US, EU trade in arms over subsidies

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US, EU trade in arms over subsidies

While officials from the United States and the European Union touched on other issues such as the spillover effects from the conflict between Russia and Ukraine and a joint road map to assess trustworthy artificial intelligence technologies, it was the US Inflation Reduction Act that dominated trade discussions on Monday.

The act, designed to speed up the US transition to a low-carbon economy, contains around $370 billion in subsidies for the green energy industry in the US, as well as tax breaks for US-made electric cars and batteries. The EU has been in arms because of this. The US-EU Trade and Technology Council meeting on Monday was part of a move to resolve the dispute and to grow the bilateral trade and investment relationship, according to a statement from the US National Security Council.

The EU believes that subsidies are a job killer and will decimate the green industries in Europe.

The EU initiatives on the transition to a green and digital economy have made European industries more competitive, but the competitiveness will be wiped out by the US subsidies.

EU Internal Market Commissioner Thierry Breton did not take part in the meetings, but he said they did not give enough time to address issues of concern to European industry ministers and businesses.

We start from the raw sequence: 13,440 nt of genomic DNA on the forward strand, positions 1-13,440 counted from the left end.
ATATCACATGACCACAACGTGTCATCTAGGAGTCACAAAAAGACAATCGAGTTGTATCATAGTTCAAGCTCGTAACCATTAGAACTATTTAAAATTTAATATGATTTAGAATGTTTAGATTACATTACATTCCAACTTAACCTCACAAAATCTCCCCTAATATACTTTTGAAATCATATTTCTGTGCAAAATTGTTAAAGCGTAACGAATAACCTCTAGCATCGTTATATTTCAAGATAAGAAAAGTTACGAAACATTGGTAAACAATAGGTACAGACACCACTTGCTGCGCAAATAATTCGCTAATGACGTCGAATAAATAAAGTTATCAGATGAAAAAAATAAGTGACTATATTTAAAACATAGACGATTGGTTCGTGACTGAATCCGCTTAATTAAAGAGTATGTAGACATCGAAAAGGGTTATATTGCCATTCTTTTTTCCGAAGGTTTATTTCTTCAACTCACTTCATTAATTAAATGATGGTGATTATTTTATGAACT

Breton threatened to take the matter to the World Trade Organization and take retaliatory measures if the United States doesn't drop subsidies. The US has offered some olive branches. A European official who was involved in the talks last week dismissed the assessment on Monday, saying they would be extremely difficult to realize, because they said they would be very difficult to achieve because of the potential tweaks to the act that US President Joe Biden mentioned as a possibility last week.

The EU should be aware that the US will expect a price to be paid for any concessions, despite the fact that the EU was leaving it slightly more optimistic than it was on entering it, as stated by Valdis Dombrovskis after the meeting.

The EU should look at the bigger picture. The world is made up of more countries and regions than the US and the EU, and if the two giants adopt subsidy policies that will make it harder for the rest of the world.

The EU should be working with other economies to make the world flatter for the benefit of all, not competing with the US to see which of them can build the biggest wall.